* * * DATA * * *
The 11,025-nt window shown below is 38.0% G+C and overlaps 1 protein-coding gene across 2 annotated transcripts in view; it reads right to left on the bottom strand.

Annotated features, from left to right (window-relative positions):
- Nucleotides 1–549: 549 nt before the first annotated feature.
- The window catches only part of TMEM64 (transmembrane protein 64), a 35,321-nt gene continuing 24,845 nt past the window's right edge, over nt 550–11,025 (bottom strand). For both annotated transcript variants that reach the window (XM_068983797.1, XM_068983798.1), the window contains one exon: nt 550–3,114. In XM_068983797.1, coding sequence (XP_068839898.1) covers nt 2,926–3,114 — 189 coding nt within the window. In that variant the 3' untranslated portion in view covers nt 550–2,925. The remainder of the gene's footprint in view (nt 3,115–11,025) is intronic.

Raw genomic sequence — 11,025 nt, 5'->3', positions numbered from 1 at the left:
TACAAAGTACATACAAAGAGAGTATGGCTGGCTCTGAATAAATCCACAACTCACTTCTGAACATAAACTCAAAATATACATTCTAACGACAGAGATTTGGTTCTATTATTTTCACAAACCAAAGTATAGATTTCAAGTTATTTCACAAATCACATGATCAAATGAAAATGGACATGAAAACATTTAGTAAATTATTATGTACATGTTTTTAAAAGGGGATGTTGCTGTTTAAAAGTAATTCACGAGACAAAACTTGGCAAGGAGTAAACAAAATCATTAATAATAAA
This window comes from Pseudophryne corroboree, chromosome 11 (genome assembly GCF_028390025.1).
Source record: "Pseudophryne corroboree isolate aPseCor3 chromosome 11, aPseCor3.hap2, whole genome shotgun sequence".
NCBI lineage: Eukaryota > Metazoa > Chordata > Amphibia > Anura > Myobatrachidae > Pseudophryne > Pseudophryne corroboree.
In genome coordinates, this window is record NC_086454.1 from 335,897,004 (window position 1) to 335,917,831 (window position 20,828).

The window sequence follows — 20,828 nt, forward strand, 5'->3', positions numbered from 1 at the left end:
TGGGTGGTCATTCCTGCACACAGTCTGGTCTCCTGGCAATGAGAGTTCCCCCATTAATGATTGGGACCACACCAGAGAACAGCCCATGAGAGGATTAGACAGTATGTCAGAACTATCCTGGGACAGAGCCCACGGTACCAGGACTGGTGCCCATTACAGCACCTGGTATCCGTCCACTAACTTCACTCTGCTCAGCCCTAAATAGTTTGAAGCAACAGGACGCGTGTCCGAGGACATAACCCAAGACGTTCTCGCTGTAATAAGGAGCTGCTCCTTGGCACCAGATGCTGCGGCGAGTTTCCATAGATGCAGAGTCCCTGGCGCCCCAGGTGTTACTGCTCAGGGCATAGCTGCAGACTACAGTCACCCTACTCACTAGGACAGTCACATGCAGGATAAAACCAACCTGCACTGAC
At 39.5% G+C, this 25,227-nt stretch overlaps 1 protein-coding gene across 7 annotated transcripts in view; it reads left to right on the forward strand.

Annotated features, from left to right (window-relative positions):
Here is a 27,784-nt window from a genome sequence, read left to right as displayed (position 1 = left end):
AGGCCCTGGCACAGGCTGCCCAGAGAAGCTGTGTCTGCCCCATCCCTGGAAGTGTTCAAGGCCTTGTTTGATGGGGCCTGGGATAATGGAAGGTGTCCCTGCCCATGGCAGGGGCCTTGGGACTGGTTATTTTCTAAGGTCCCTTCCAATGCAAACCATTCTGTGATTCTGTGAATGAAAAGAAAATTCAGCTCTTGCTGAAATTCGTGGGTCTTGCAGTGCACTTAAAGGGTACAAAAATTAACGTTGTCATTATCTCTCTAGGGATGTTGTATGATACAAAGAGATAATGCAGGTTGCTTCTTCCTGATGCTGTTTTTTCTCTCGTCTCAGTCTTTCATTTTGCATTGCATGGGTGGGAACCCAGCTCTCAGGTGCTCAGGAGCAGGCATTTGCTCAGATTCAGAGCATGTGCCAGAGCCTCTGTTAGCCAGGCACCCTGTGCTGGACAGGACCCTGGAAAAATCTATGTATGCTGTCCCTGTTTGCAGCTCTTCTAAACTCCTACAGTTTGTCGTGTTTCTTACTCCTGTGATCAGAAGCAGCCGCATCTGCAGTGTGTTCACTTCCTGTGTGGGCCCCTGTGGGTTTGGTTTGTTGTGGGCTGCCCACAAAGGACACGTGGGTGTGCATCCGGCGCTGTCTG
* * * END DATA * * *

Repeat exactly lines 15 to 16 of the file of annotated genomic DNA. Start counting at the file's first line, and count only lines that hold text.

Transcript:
Here is a 27,784-nt window from a genome sequence, read left to right as displayed (position 1 = left end):
AGGCCCTGGCACAGGCTGCCCAGAGAAGCTGTGTCTGCCCCATCCCTGGAAGTGTTCAAGGCCTTGTTTGATGGGGCCTGGGATAATGGAAGGTGTCCCTGCCCATGGCAGGGGCCTTGGGACTGGTTATTTTCTAAGGTCCCTTCCAATGCAAACCATTCTGTGATTCTGTGAATGAAAAGAAAATTCAGCTCTTGCTGAAATTCGTGGGTCTTGCAGTGCACTTAAAGGGTACAAAAATTAACGTTGTCATTATCTCTCTAGGGATGTTGTATGATACAAAGAGATAATGCAGGTTGCTTCTTCCTGATGCTGTTTTTTCTCTCGTCTCAGTCTTTCATTTTGCATTGCATGGGTGGGAACCCAGCTCTCAGGTGCTCAGGAGCAGGCATTTGCTCAGATTCAGAGCATGTGCCAGAGCCTCTGTTAGCCAGGCACCCTGTGCTGGACAGGACCCTGGAAAAATCTATGTATGCTGTCCCTGTTTGCAGCTCTTCTAAACTCCTACAGTTTGTCGTGTTTCTTACTCCTGTGATCAGAAGCAGCCGCATCTGCAGTGTGTTCACTTCCTGTGTGGGCCCCTGTGGGTTTGGTTTGTTGTGGGCTGCCCACAAAGGACACGTGGGTGTGCATCCGGCGCTGTCTG